Two full pages devoted to his story.
The genocide in Cambodia is one of the benchmarks of evil in the late 20th century," said Bergstrom of World Relief. "For people to have survived and flourished shows a real desire of the human will to succeed and overcome the evils they experienced."I've never heard the story either until I read this tonight. I'll ask him to sign this paper next time I'm there. I'm glad he found a home in Elgin.
A new generation
A quiet determination drives Bun.
He wakes each morning, drives his sons to school and reports to the barbershop, confident his boys never will begin a day wondering if they will live until night.
"You try to raise them good. You try to raise them right, raise them happy. They don't have to go through what I went through," Bun said, tears streaming down his face. He hurries to wipe them away with his shirt sleeve. "I don't look back."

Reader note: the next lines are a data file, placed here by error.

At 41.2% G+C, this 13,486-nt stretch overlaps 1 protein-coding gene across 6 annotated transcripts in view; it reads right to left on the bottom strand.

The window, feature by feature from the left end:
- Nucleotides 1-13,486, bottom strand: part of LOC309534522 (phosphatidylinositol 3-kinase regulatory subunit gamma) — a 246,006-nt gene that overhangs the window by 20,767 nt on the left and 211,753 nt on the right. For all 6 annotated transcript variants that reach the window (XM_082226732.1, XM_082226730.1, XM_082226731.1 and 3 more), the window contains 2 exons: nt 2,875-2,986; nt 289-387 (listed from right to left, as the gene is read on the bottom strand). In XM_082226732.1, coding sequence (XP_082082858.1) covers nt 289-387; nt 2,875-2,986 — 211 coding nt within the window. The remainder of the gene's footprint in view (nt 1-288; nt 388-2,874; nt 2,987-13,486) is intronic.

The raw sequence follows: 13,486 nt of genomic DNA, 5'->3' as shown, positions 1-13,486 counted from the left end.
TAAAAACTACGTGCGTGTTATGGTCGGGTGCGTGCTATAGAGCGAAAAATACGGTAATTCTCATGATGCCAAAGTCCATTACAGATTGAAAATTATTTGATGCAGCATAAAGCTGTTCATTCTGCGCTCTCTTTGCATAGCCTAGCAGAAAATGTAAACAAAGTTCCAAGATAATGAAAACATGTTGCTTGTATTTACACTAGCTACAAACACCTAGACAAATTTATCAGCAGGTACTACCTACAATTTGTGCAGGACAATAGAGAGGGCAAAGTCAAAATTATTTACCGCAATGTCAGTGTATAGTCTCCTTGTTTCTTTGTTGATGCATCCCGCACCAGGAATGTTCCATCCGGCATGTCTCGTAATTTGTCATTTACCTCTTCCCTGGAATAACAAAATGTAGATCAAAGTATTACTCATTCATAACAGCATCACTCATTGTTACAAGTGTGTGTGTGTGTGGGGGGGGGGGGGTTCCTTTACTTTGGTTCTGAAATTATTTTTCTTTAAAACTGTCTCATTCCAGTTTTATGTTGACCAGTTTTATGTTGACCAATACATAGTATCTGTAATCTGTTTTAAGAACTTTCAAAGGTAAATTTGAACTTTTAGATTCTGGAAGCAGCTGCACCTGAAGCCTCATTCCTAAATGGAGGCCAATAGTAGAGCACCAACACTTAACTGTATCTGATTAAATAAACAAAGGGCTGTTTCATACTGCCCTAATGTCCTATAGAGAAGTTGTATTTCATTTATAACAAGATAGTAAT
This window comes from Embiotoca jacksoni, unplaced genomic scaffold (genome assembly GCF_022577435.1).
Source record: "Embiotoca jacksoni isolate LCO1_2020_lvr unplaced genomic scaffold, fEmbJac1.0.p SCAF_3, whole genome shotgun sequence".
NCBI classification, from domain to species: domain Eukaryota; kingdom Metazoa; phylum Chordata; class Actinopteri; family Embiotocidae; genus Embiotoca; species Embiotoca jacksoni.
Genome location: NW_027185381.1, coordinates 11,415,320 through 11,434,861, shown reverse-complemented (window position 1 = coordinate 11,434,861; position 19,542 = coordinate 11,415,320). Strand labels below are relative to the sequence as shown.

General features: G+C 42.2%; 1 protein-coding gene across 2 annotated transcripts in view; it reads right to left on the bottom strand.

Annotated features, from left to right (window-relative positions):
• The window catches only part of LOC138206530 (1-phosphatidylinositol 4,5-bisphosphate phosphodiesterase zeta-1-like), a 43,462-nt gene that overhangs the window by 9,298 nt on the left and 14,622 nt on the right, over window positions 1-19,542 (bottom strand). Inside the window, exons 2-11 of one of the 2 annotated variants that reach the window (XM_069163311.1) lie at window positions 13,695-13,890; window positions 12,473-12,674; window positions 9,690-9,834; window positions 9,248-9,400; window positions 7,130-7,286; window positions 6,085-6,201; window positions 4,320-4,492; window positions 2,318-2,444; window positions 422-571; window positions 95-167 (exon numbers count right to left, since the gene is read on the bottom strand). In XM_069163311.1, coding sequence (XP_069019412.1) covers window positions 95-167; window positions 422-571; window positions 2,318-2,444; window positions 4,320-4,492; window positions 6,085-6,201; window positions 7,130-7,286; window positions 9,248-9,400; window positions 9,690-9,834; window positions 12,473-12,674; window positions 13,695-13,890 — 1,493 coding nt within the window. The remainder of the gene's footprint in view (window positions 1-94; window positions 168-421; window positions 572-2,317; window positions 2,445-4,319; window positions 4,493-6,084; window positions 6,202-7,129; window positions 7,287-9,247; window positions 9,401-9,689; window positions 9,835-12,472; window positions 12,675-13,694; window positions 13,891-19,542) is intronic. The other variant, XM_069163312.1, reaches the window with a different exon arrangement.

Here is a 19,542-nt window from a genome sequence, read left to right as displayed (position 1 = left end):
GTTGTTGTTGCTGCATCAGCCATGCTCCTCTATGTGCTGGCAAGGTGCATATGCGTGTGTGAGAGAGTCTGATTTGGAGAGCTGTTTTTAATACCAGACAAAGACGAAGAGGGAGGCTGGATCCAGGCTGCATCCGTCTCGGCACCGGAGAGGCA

Nor does he usually speak of life before Elgin. Six-year-old Justin and 3-year-old Kevin know their parents came from Cambodia. They know Bun moved to this country with their aunts and uncles more than 20 years ago.
They know their mother, Vanna, came 10 years later, a young bride who met Bun when he returned to Phom Trang to visit his father in 1994.
But of the devastation that drove the Bun family from Cambodia, they know nothing. That is how Bun prefers it, for now.
His choice is not unique.